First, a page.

A Shared Prejudice: Base Ten

Article By : John Dunn

We can trace our prejudice for base ten to our anatomy.

We all harbor one particular prejudice. We are each and every one of us irrevocably focused on and devoted to our number system in base ten. Our languages, our engineering discussions, our methods, our metrology, our mental visualizations, are all tied to that one single thing, our decimal system in base ten. Therefore, this note will, of linguistic necessity, condescend to that prejudice.

The hysterical foolishness of introducing “the new math” to our school systems, in the aftermath (no pun intended) of the launch of Sputnik in 1957, led to a demand that students be facile with arithmetic systems in multiple bases. We had to beat the Russians, you see.

That educational goal was resoundingly done in by our prejudice for base ten with the result that a whole generation of young people was left with many individuals unable do arithmetic at all, never mind in what base.

I believe that we can trace our prejudice for base ten to our anatomy. I once read that in the evolution of early land-living vertebrates, there were many animals with different numbers of toes on each foot. Some animals had five toes on each foot, some had six, some had seven, and all of them were crawling quadrupeds with legs that were splayed outward. There was/is a gap in the fossil record of those eras, following which most land living vertebrate species had come to have only five toes, our present day human condition, and further, that they had developed the ankle which allowed their legs to work in the vertical and raise their bodies off of the ground for more efficient locomotion.

Did having exactly five toes make the ankle possible? I don’t think that paleontologists have yet been able to answer that question.

Setting aside all of the modern day animals having hooves, a very much later development, if those post-gap vertebrates had evolved six toes on each foot instead of five and if that trait had been carried through to us in our modern times, I submit that we would today be prejudiced in favor of duodecimal arithmetic in base twelve instead of decimal arithmetic in base ten.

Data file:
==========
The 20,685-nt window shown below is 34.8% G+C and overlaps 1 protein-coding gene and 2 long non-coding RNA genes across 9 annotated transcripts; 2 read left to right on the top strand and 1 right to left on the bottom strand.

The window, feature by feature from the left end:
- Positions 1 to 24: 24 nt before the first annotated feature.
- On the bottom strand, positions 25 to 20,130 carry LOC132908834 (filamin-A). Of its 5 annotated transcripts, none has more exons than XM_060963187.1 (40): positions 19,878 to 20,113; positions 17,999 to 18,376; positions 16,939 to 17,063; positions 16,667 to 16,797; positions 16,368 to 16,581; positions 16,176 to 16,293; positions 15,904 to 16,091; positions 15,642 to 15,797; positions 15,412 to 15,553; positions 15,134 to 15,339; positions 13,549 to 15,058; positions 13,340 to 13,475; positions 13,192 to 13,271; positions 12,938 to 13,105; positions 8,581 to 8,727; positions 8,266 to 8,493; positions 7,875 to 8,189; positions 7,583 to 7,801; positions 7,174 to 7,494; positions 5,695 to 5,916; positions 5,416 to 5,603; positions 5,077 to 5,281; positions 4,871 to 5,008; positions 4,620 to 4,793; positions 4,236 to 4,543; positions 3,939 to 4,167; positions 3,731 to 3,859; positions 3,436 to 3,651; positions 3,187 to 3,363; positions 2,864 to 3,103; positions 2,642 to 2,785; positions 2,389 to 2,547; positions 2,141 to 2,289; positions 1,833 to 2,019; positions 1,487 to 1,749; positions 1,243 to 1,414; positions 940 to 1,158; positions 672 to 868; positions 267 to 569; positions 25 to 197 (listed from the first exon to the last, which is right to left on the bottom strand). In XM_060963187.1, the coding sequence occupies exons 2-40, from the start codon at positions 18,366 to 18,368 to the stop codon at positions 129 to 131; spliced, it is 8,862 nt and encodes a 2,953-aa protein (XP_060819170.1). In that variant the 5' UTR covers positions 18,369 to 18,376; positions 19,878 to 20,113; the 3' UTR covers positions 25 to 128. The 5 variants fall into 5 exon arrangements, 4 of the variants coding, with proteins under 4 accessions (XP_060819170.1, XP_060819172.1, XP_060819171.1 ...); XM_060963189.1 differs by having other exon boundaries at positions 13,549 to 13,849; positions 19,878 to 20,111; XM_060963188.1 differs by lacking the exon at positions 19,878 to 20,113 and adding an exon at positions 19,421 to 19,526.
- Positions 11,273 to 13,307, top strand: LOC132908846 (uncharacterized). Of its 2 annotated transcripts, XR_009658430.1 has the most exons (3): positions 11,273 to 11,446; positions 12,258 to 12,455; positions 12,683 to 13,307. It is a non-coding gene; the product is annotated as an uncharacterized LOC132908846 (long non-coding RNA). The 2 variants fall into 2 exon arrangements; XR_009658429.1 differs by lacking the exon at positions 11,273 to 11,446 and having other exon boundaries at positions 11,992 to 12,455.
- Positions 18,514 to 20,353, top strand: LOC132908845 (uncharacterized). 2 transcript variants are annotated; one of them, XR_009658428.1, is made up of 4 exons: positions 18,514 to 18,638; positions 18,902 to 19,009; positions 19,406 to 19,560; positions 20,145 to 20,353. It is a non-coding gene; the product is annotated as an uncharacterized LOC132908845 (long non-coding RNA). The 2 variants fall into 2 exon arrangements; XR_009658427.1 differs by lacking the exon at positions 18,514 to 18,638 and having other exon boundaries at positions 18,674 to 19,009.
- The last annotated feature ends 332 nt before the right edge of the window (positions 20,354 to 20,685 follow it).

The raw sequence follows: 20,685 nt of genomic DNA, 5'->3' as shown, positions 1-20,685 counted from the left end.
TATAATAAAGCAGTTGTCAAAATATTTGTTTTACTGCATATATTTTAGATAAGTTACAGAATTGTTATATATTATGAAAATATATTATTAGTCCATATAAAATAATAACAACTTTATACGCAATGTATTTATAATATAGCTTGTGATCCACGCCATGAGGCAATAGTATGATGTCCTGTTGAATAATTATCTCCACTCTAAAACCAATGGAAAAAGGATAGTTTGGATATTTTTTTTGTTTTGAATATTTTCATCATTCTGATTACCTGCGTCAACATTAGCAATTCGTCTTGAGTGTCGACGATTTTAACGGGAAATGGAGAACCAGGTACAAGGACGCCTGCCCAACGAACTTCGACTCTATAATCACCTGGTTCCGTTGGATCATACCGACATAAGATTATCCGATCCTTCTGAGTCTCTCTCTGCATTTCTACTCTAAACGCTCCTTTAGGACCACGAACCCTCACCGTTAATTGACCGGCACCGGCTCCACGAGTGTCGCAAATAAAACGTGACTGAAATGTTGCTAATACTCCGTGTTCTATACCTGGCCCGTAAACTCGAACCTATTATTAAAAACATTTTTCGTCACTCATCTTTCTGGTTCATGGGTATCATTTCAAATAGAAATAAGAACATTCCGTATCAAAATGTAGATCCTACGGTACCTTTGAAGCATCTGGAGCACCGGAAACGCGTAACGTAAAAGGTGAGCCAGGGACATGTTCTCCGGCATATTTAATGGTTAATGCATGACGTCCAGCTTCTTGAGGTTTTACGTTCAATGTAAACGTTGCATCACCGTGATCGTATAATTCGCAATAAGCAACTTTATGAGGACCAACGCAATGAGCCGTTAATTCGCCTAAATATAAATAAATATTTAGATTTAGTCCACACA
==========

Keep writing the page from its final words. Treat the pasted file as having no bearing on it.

We would be using twelve numerals (having two additional names) instead of only ten numerals, our elementary school children would have a somewhat larger multiplication table to memorize and our component color codes would have two additional colors. How do pink and teal strike you?

Our clocks would probably be the same except of course, for the numerals.

Duodecimal clock

It would all seem perfectly natural.

My mother was a math teacher. One day, she and I were discussing numerical bases when I discovered that she had never understood base two, binary arithmetic. As I explained it to her and as she came to understand it, my father overheard us. He got very upset and I do mean VERY upset indeed.

“WHAT’S MORE BASIC THAN TEN???” he said holding both of his hands fully open in front of me. “TWO!!!” was my reply as I held up both of my hands closed. I thought I was gonna be dead right then and there but instead he turned around and strode away. I was really sorry to have upset him so badly, but you can see how intensely he himself was prejudiced in favor of base ten.

Today, I know many people with that same propensity. Et tu?

John Dunn is an electronics consultant, and a graduate of The Polytechnic Institute of Brooklyn (BSEE) and of New York University (MSEE).

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